Prayer is our work.


Psalm 27        Isaiah 9:1-4    1 Corinthians 1:10-18           Matthew 4:12-23

January 26, 2014

Much of the worship service flows together.  Each part flows into the next part.  The pattern of worship that we follow has four parts: “Let us praise God”(GV)/”Entrance”(MO); “Let us Affirm our oneness in Christ” (GV)/”Praises and Prayer” (MO); “Let Us Hear God’s Word” (GV)/”Proclamation and Response” (MO); and “Let Us Give Ourselves to God Anew” (GV)/”Sending Forth” (MO). 

We have been looking at these parts of worship, what they mean and ways in which we live these weekly.  We have learned that praise is a good way for us to gather together.  That is we place God higher than our own desires and spend time with others in speaking/singing God’s worth.  We have also learned that the Scriptures bring us a message from God.  So, we listen to the sermon to know how to live as God desires for us to live.

A part of worship that helps get us ready for the message from God is prayer.  We bring our concerns to God in prayer and we hope to hear from God in our praying. Over the life of the church, prayer has been a vital part of worship.  Beginning with the pattern of worship that the Jewish Christians gathered from the synagogues, going through the time of Christians being kicked out of the synagogues, to the Protestant Reformation of having the worship pattern changed by various denominations, through today, prayer has been a key ingredient in worship.  Whether the clergy or the laity led the prayer, it is difficult to worship without prayer. 


  1. Prayer is saying that we trust God (27:1-6)
    1. My light, my salvation (v. 1)
    2. Remain confident in God, despite & in spite of our enemies (v. 2-3)
    3. Prayer is a means of grace by which we can be in God’s presence (v. 4-5)
    4. We can praise God with singing – “Singing is praying twice”
    5. As we prepare for worship, we pray.  Tilden Edwards reminds us: “It is our own prayer, reading, silence, rest, and appreciative presence to this giftedness of life in Christ that we feed into our corporate worship.”[1]  When we are in worship, we pray together.  It is an understanding that each individual wants to be together with God.  This is important, because “The Lord’s Day is not private time.”[2]  It is when we hear others praise God that we find more faith to praise him ourselves. It is when we hear others are struggling and are willing to bring their struggles to God that become willing to bring our own struggles to God.  Isn’t that a good way for us to be?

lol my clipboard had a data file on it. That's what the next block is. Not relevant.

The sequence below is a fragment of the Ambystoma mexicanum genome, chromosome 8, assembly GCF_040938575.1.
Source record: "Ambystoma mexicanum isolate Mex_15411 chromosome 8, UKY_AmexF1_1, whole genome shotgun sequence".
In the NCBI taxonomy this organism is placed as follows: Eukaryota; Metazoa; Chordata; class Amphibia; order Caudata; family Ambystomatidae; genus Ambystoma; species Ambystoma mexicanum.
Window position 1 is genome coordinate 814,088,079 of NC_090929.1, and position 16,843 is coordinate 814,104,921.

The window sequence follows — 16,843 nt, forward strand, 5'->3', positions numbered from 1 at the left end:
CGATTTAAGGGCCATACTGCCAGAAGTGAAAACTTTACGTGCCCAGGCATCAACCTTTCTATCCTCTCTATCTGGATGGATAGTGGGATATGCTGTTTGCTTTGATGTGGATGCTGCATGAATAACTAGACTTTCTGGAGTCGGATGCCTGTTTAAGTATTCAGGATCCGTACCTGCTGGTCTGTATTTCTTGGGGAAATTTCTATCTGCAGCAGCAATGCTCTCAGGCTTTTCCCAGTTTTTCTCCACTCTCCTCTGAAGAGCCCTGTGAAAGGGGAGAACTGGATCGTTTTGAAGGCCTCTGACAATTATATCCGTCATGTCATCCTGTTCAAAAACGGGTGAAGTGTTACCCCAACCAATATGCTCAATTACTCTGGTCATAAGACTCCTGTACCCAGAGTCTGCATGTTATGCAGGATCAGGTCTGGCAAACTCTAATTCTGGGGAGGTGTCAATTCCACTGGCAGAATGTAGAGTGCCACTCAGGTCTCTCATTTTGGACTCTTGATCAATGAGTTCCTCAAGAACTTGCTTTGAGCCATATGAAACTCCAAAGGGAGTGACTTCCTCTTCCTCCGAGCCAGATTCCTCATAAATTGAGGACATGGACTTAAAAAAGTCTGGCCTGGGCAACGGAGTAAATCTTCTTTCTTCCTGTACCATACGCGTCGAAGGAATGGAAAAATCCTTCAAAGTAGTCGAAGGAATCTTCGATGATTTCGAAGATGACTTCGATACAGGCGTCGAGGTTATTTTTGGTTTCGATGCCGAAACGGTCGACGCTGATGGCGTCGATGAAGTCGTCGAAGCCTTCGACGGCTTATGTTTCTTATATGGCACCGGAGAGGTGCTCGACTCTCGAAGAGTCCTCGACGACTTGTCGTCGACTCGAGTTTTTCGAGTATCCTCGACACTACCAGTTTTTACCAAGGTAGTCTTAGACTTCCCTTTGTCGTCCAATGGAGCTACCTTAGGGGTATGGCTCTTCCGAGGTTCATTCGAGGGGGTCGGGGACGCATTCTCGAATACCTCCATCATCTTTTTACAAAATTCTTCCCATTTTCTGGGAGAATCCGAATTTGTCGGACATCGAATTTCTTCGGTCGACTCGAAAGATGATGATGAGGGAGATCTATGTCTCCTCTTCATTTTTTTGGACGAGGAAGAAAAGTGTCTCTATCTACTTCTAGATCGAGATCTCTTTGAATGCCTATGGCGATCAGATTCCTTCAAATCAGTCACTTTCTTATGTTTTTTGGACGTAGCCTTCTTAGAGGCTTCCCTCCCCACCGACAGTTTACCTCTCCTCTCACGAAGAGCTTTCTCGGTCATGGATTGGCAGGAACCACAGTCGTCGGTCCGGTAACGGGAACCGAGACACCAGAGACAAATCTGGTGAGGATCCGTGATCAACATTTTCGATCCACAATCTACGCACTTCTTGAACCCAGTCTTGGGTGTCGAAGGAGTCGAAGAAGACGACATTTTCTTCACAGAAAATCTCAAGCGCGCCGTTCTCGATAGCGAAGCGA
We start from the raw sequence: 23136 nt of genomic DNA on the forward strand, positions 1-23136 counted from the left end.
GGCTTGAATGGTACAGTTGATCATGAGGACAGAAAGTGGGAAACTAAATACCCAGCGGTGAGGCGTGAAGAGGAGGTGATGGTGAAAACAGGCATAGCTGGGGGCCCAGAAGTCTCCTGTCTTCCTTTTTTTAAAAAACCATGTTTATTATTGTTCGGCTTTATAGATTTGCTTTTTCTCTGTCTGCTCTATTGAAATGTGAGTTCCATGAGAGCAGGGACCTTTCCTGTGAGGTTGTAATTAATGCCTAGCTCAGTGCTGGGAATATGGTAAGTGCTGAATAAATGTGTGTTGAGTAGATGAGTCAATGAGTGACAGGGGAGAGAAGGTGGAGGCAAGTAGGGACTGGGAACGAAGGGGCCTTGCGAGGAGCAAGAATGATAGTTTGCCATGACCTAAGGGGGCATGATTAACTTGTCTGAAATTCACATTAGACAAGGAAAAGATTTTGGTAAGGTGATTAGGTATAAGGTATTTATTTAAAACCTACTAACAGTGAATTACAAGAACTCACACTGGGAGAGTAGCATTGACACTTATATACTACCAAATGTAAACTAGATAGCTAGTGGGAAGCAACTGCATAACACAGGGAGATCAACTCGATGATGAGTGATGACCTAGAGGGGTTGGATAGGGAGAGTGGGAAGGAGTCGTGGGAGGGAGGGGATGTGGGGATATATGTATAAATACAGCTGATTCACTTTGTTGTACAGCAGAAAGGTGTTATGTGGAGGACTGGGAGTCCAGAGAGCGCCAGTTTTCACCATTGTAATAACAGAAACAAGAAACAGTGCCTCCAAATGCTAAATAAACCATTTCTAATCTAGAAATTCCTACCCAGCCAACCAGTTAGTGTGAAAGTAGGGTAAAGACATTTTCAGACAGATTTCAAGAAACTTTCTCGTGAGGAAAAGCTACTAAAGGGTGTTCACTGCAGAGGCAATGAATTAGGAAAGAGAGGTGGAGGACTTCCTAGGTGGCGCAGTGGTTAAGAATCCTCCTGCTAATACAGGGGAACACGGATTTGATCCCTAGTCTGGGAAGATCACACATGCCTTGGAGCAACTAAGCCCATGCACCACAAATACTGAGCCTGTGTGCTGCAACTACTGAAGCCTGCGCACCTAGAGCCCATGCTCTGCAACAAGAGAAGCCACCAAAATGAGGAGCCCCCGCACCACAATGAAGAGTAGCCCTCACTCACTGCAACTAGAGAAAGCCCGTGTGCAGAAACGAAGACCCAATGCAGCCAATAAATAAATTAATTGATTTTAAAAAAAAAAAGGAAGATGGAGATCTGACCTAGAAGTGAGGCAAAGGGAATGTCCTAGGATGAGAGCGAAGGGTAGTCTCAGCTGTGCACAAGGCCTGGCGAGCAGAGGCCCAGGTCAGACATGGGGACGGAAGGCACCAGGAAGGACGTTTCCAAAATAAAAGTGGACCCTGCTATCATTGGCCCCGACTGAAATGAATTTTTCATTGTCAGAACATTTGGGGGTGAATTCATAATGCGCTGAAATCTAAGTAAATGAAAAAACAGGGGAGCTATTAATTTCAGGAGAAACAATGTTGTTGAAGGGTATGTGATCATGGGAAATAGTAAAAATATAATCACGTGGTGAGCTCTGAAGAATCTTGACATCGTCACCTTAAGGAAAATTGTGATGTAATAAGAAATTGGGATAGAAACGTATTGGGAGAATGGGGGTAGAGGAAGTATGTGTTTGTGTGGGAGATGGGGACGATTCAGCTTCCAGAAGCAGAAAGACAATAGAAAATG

1. Prayer is being able to be truthful with God (27:7-12)
    1. We cry to God (v. 7)
    2. We seek God’s face (v. 8) – the face that cannot be seen – we want to be in God’s presence; we need to be in God’s presence
    3. Prayer is our expression of wanting to know how to understand the way of the Lord (v. 9-12)
    4. We confess our sins to God in prayer.  We can have litanies that involve us responding together to God in prayer.  Since God has been working in our lives, even before we knew it, we can seek to understand what he has for us.  It is when we are gathered together in prayer during worship that we discover much of what God has for us, regardless of what other people are doing to us.  Yet, sometimes what our enemies are doing to us distracts us from worshipping God.  Prayer is the time to refocus on worshipping God.  Andrew Murray, a19th century missionary, tells us: “Dear Christian, it is in tarrying in the secret of God’s presence that you receive grace to abide in Christ and to be led by His Spirit.   What food for thought – and worship!”[3]  So, we pray in corporate worship, seeking God.  Then we wait.


  1. Prayer is about looking to the future (27:13-14)
    1. Belief is important – Jesus said that we ask, seek, & knock
    2. Because we know God, we can wait
    3. We can expect God to work.  Why can we expect God to work?  We have seen His work in the past.  We have heard God answer us before.  And he will do so again.  Andrew Murray has more wisdom for us (p. 273).  As we trust the one who has gone before us, we know we can wait for God to act.  As the youth learned at Resurrection, this last verse of Psalm 27 is about hope. We learn about God’s ways and we wait for him, for he surely is working in our lives.


Yes, we can trust God.  He is our light and our salvation.  It is to him that we turn as we prepare for worship.   It is to God that we turn in worship, wanting to be in His presence. 

We know our ways.  God knows our ways.  So, in prayer we admit who we are.  And we also admit who God is, the one who can and does forgive us.  God is the one who can take us through the trouble we see in this life. God is the one who does help us, even when no one else does.

As we pray together in corporate worship, we are seeking the way of the Lord.  This seeking the way of the Lord is for now and for the future.  It is through prayer, and singing, that we are all involved in the worship service.  As we all seek to be in God’s presence, we find that God is indeed with us.

[1] Tilden Edwards, Sabbath Time, (Upper Room Books, Nashville; 1992), p. 127

[2] Ibid., p. 128

[3] Spiritual Classics, edited by Richard J. Foster & Emilie Griffin, (HarperSanFranscisco; 2000), p. 272


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